Peter spent hours in the bow pulpit, spray flying right over him, grinning and whooping while Ed was standing on the boom, now Wayne is stretched across the aft deck. The sky is glorious blue with puffy tradewind clouds, the sea a brilliant turquoise and the rugged emerald outline of Tortola is on the bow, 8 miles ahead. This is the best sailing we've had in months! Any boat can slide along off the wind but to get 8.4 knots to windward into the trades takes attention to sail trim, good helmsmanship and a great design. We've that winning combination here!

Our stop at Dominican Republic was our shortest ever! After anchoring in the lee of the airport we showered on deck and planned on our first full night of sleep in over a week. Ed, Peter and I were standing on deck, still wet, when a particularly sharp roll sent Ed sliding! He and Peter said, "We
should just keep sailing, instead of rolling all night!" I thought the rest of the crew must surely be looking forward to a night's sleep, but they all agreed to an early departure for Puerto Rico.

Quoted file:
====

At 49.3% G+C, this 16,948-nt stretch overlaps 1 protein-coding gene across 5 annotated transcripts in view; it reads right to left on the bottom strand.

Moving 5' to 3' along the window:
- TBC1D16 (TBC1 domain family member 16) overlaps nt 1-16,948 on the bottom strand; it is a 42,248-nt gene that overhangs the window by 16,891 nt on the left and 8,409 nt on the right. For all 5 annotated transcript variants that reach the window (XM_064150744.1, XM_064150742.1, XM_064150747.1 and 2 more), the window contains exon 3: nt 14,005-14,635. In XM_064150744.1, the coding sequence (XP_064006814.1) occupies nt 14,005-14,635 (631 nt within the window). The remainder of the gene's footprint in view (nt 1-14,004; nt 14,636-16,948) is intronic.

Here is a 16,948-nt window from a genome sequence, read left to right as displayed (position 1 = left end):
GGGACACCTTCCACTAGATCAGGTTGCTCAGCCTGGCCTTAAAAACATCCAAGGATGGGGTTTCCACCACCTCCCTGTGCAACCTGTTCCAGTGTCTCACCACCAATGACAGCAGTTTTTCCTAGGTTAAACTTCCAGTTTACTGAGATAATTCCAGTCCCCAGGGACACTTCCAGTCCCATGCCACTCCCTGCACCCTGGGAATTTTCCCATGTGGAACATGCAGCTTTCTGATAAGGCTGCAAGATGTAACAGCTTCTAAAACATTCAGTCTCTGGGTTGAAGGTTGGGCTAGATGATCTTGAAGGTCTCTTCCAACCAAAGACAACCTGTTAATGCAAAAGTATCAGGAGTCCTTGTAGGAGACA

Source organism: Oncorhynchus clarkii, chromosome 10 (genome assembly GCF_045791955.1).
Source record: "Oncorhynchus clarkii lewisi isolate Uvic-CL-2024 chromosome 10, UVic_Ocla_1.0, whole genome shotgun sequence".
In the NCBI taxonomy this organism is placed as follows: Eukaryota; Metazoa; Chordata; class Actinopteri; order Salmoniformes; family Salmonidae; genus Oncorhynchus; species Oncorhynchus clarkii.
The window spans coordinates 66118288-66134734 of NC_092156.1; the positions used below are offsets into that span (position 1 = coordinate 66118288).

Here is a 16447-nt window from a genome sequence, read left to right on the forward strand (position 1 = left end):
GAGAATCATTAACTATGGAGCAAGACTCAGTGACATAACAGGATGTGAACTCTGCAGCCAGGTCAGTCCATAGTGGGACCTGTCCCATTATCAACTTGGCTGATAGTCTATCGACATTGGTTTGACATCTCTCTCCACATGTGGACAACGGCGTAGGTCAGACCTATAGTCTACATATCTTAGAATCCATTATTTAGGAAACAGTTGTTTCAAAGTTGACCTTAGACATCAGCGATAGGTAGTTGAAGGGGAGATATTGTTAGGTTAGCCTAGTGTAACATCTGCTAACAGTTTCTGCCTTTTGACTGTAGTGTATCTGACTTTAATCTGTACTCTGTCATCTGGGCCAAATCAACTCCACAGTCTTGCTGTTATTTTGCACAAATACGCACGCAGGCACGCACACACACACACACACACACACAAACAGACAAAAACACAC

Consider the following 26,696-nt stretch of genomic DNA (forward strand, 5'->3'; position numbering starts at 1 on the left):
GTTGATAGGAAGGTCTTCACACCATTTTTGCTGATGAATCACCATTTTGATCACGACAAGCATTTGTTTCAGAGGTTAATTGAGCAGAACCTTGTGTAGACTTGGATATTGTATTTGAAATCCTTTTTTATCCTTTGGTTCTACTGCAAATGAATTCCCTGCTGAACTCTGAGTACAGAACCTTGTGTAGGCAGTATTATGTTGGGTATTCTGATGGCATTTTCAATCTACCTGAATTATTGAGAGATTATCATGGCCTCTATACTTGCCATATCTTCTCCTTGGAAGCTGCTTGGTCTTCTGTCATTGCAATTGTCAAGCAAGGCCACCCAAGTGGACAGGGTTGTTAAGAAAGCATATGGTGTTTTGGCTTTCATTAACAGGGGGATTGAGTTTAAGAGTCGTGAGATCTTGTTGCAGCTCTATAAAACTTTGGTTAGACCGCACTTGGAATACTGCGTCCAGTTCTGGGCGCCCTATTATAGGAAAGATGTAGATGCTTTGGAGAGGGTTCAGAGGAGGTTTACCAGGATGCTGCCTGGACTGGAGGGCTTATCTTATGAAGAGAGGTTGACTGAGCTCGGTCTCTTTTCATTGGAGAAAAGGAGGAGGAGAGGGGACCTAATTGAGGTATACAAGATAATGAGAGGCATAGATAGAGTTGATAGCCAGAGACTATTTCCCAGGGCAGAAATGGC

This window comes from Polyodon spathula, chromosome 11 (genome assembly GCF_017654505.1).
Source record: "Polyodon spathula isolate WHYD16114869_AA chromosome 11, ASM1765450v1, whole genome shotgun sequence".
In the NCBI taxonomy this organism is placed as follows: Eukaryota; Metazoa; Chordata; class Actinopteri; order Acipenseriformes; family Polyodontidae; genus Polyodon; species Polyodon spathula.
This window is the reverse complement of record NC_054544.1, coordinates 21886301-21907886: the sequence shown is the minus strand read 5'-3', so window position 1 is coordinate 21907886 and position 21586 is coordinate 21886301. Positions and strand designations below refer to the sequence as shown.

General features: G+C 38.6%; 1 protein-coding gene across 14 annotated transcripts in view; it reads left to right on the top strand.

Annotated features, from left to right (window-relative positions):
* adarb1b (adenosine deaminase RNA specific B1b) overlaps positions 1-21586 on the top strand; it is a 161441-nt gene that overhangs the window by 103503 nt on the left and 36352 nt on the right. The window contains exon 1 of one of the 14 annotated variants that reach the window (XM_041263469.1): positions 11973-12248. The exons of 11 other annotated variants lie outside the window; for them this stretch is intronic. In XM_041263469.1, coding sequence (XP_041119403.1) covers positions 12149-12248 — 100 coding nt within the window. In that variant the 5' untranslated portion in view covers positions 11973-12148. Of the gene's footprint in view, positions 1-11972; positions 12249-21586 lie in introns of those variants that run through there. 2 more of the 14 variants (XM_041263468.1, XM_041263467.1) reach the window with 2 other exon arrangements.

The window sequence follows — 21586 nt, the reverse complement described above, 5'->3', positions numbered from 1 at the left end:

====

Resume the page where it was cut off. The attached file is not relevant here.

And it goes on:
By 0200 we had enough of the rolls so departed for Ponce (pon-SAY), Puerto Rico and motorsailed into 15-20kts for 31 hours, tacking into easterly trades, arriving 1100 hrs. We read that Ponce Yacht and Fishing Club had a great reputation for friendliness, which we heartily confirm!

Although they didn't have any available slips, they allowed us to tie to the new fuel dock and gave us temporary club membership. The moorage was $1 per foot per night, fuel at $1.50 per gallon was a deal, and the town was a shocker!


Ponce, Puerto Rico.

Ponce was founded in 1692 by the Spanish and by the impressive fountains, civic buildings, museums, art galleries and parks this town has been cared for. Every visitor to the town museum had a bi-lingual guide who proudly told the city's history. The yacht club was having a summer camp for 150 of the members children - what a good-looking, well-behaved bunch of kids! Across the water from the club was a huge new boardwalk and public park with live music and lots of little restaurants open on the weekend, plus a white sand beach.

Of interest to yachties was the new Wal-Mart and Sam's Club only 3 minutes from the club by taxi, plus every type of marine service imaginable, close to the harbor. Several of us decided that we would like to come back for a more extensive visit later.